I would like to fit data based on Cox proportional-hazards model and then simulate new data based on a fitted model. For instance, provided that the fit is

# Create the simplest test data set 
test1 <- list(time=c(4,3,1,1,2,2,3), 
# Fit a survival model 
mod_cox <- coxph(Surv(time, status) ~ x,data=test1)

how would I made simulations based on the fitted mod_cox model using x as covariates?

Additionally, I would also like to make additional simulations assuming a Cox model with a hazard rate equal to a constant (say $K$) times the hazard rate of the mod_cox fitted Cox model.

I am interested in simulating censoring times because I want to perform a power analysis and I need censoring times to replicate survival analyses several times.

  • 1
    $\begingroup$ Please say more about what you mean by "simulation." predict.coxph provides hazard ratios for new sets of covariate values. The survfit.coxph function is among the approaches to estimating whole survival curves discussed on this page (the baseline hazard, however, would be that found empirically in your data set, unlike more general survival curves from parametric models). Or is there there some other type of simulation that you have in mind? $\endgroup$
    – EdM
    Oct 11, 2019 at 18:11
  • $\begingroup$ By simulation, I mean stochastic simulation of survival times conditional on the censoring (vector of 0 and 1) of the data. $\endgroup$ Oct 11, 2019 at 18:23
  • 1
    $\begingroup$ For survival time simulations like you propose you might be better served by a parametric model; see my answer here for some links to ideas. It's not clear exactly what you mean by "conditional on the censoring of the data," though. Are you trying to model censoring too? Please add details about that to your question with an example of what you wish to accomplish, as it's possible for comments to get lost and it's easier for those coming to this page to see those details in the question itself. $\endgroup$
    – EdM
    Oct 11, 2019 at 18:54
  • $\begingroup$ I am looking for a function that takes as argument the model mod_cox, the censoring status status, and the covariates x and that simulates censored survival times. $\endgroup$ Oct 11, 2019 at 19:21
  • 1
    $\begingroup$ A Cox regression does not model censoring times, only event times. After their corresponding censoring times, censored cases are simply ignored in constructing sets of those at risk for doing the survival analysis. One might model censoring and events as competing risks, but such a model is a good deal different from what's in your question. $\endgroup$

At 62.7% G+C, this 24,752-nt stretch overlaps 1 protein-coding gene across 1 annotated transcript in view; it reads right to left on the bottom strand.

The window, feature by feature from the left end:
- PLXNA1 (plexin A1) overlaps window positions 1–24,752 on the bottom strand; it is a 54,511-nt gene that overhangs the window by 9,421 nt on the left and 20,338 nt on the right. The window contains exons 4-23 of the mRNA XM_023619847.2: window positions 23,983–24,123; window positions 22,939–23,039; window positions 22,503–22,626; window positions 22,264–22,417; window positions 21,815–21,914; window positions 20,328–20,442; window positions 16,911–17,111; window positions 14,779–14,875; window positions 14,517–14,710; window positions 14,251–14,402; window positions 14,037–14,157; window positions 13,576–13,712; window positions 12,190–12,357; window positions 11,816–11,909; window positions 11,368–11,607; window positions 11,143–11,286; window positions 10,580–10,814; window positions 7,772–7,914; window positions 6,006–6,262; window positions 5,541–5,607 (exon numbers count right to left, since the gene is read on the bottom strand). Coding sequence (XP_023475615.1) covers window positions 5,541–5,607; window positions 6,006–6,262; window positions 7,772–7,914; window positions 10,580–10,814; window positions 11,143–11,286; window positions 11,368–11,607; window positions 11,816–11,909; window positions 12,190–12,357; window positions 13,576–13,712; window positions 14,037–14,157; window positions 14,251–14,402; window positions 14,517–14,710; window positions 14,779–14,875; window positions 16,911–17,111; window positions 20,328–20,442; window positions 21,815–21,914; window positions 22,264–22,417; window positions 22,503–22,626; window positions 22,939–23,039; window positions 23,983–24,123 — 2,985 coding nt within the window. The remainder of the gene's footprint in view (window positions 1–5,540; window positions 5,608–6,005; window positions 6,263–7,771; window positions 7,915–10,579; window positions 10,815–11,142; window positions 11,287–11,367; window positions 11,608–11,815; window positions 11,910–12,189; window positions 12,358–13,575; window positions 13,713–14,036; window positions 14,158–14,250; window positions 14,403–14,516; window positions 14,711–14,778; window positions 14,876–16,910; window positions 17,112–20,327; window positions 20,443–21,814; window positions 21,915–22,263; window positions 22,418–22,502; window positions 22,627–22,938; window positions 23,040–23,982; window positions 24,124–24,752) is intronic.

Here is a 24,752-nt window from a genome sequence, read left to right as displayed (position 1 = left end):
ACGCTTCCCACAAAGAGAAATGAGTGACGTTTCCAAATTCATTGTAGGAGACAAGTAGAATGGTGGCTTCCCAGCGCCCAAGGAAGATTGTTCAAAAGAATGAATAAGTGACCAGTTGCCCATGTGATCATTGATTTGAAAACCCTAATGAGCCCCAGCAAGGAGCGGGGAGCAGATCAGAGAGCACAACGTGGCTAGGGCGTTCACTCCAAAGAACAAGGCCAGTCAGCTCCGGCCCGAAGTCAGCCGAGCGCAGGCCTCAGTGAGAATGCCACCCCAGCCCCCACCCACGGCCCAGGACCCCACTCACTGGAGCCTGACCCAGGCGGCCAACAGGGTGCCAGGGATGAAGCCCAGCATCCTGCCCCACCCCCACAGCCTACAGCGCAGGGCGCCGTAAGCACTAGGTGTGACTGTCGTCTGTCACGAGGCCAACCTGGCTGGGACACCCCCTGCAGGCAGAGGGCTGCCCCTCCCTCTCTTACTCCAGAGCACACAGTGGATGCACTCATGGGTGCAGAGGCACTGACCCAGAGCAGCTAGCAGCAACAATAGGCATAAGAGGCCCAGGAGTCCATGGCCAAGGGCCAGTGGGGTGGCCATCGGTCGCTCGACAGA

– EdM
    Oct 11, 2019 at 19:28

1 Answer 1


For power analysis of a Cox model you do not need to do simulations of event or censoring times.

If the covariate x of interest were binary then there would be several ways to proceed, as typical power analysis programs for Cox models are for treatment/control comparisons that can be reasonably extended to other binary covariates. But your x seems to be multi-valued, perhaps continuous, and by the structure of your model it is assumed to be linearly related to log hazard.

For planning a future observational study based on your current data set with a non-binary covariate, you need to take into account both the hazard change per unit change in the covariate value and the distribution of the values of that covariate among your population of interest. If there are additional covariates in your model, the association of your covariate of interest with those other covariates must also be considered.

The R powerSurvEpi package provides tools to handle this type of situation. For study planning its ssizeEpiCont function is designed to work with a pilot study from which it will estimate the variance of the covariate of interest, its multiple correlation with other covariates, and the fraction of cases that had an event. Specify the significance level, hypothesize the hazard ratio (for example, based on what you found in mod_cox), and the function will calculate the number of cases needed. If you want to calculate power instead, the package's powerEpiCont function provides similar handling for calculating power based on a given a number of cases. The formulas used are shown clearly in the manual pages for those functions.

These calculations are based on a paper by Hsieh and Lavori, who reported:

Simulations show that the censored observations do not contribute to the power of the test in the proportional hazards model [for a continuous covariate], a fact that is well known for a binary covariate.

That's a critically important point about survival analysis: it's the number of events that provides the power.

You thus do not have to be concerned further about the timings or numbers of the censored cases. The values passed to the functions noted above don't even require the event times from the pilot study, just which cases had events. The total number of cases needed for a specified power is then related to number of events that is needed and the fraction of cases that had events. More complicated simulations are not required.


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